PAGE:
How to Have a Great Conversation With Anyone, Anywhere
When I let small talk with strangers spiral into something deeper, it became a book about memorable interactions. Here’s what I learned.
The best conversations crack us open. They leave us tender and reeling, alive again with possibility, mesmerized by the uncanny nature of things. When you really “get there” with someone, you reach what my friend once referred to as the wilderness. You may not know where you are anymore, but you know it’s a place of mystery and beauty. You know you want to keep going. I felt this most acutely a few years ago when I kept having unexpected interactions with strangers. I wrote a book about those experiences — No One You Know, which is very much a chronicle of surprising conversations. There may not ever be an exact map, but thinking back on them now offers a few clues at how to reach that wilderness.
Subdue your chauffeur
Conversation is such a fundamental part of everyday life that we all rely on highly skilled autopilots, or “chauffeurs,” as Christopher Isherwood called them, to tow us through situations. That’s the part of you that kicks in to engage without having to think or really pay attention. The chauffeur can offer up your most well-worn stories and get a laugh by telling a favorite joke but when they’re driving, you’re not really present. While an element of repetition and disengagement is necessary for us to get through some conversations (and maybe even an essential part of being a person), it can be problematic when you’re seeking something deeper or different. Step one is to start noticing that you do in fact have a chauffeur. How often do you let them drive? Is it happening more and more? Perhaps it’s time to confront your chauffeur and hurl them out of the car. Take the wheel.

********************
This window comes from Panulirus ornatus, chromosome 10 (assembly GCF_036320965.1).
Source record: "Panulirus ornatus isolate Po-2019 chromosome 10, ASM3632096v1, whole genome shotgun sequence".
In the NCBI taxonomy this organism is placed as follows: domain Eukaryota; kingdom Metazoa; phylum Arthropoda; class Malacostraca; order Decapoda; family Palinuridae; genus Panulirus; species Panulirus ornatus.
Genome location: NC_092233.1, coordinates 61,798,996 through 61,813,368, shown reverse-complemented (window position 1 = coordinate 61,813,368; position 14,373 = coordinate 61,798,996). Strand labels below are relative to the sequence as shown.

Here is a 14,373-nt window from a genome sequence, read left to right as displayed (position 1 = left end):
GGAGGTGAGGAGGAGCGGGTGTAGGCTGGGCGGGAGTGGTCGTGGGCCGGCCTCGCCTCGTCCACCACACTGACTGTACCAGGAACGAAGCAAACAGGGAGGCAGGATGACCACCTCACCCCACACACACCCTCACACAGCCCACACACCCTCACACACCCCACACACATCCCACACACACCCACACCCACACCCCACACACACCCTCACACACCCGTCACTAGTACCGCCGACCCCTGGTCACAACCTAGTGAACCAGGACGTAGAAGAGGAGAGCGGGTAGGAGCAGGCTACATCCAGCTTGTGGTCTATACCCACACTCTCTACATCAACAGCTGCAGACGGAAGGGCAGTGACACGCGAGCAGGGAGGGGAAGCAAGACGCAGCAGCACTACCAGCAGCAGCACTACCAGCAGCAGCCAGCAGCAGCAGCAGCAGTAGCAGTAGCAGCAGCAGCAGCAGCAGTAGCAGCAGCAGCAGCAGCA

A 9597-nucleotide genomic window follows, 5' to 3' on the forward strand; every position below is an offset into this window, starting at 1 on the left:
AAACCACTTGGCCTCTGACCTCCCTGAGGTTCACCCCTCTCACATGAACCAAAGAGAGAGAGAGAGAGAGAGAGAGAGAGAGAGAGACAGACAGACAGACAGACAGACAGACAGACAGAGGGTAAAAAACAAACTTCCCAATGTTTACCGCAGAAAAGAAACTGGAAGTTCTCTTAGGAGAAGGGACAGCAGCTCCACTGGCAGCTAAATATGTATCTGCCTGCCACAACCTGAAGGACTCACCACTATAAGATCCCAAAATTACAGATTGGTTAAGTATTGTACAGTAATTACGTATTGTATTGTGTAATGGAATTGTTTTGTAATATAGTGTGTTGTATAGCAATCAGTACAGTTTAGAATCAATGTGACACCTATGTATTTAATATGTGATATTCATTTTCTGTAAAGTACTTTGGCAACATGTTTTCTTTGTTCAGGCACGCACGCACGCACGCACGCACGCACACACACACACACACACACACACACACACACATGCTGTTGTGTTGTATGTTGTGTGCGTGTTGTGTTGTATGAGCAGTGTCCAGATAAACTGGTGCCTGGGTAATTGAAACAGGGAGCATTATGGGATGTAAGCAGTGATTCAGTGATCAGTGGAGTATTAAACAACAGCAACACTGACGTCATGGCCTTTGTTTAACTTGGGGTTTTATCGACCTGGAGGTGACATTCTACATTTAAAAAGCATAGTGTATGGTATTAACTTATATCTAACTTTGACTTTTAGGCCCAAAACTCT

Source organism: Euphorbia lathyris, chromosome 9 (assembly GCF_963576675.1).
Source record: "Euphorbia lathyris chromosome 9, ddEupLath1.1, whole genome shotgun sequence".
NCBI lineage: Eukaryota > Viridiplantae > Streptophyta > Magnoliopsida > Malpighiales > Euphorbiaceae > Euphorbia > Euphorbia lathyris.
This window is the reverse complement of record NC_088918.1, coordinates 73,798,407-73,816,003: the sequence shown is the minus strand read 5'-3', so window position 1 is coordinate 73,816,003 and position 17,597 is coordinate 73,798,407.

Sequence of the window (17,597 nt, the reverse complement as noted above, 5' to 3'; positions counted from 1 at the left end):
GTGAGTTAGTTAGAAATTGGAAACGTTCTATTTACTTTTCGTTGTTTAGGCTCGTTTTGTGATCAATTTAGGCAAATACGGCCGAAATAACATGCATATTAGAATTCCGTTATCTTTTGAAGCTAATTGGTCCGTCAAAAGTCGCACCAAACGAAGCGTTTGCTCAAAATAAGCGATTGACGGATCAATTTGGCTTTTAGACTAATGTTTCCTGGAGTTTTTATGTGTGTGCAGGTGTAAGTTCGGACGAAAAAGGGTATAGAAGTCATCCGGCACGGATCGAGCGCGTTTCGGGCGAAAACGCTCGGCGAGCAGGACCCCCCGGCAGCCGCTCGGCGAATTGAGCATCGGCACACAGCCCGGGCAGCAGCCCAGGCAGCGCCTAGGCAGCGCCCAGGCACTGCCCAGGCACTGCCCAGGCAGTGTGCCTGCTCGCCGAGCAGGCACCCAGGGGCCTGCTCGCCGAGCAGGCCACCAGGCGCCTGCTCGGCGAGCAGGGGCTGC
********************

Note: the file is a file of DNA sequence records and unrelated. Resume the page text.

When you talk about the things you always talk about, you’re going to end up with a conversation you’ve had before. The same old terrain. Instead, seek the side roads. Give voice to a random thought or theory you’ve been turning over recently (ex: “I’ve been noticing that I produce different types of writing when I write longhand as opposed to typing”). Bring up something noteworthy…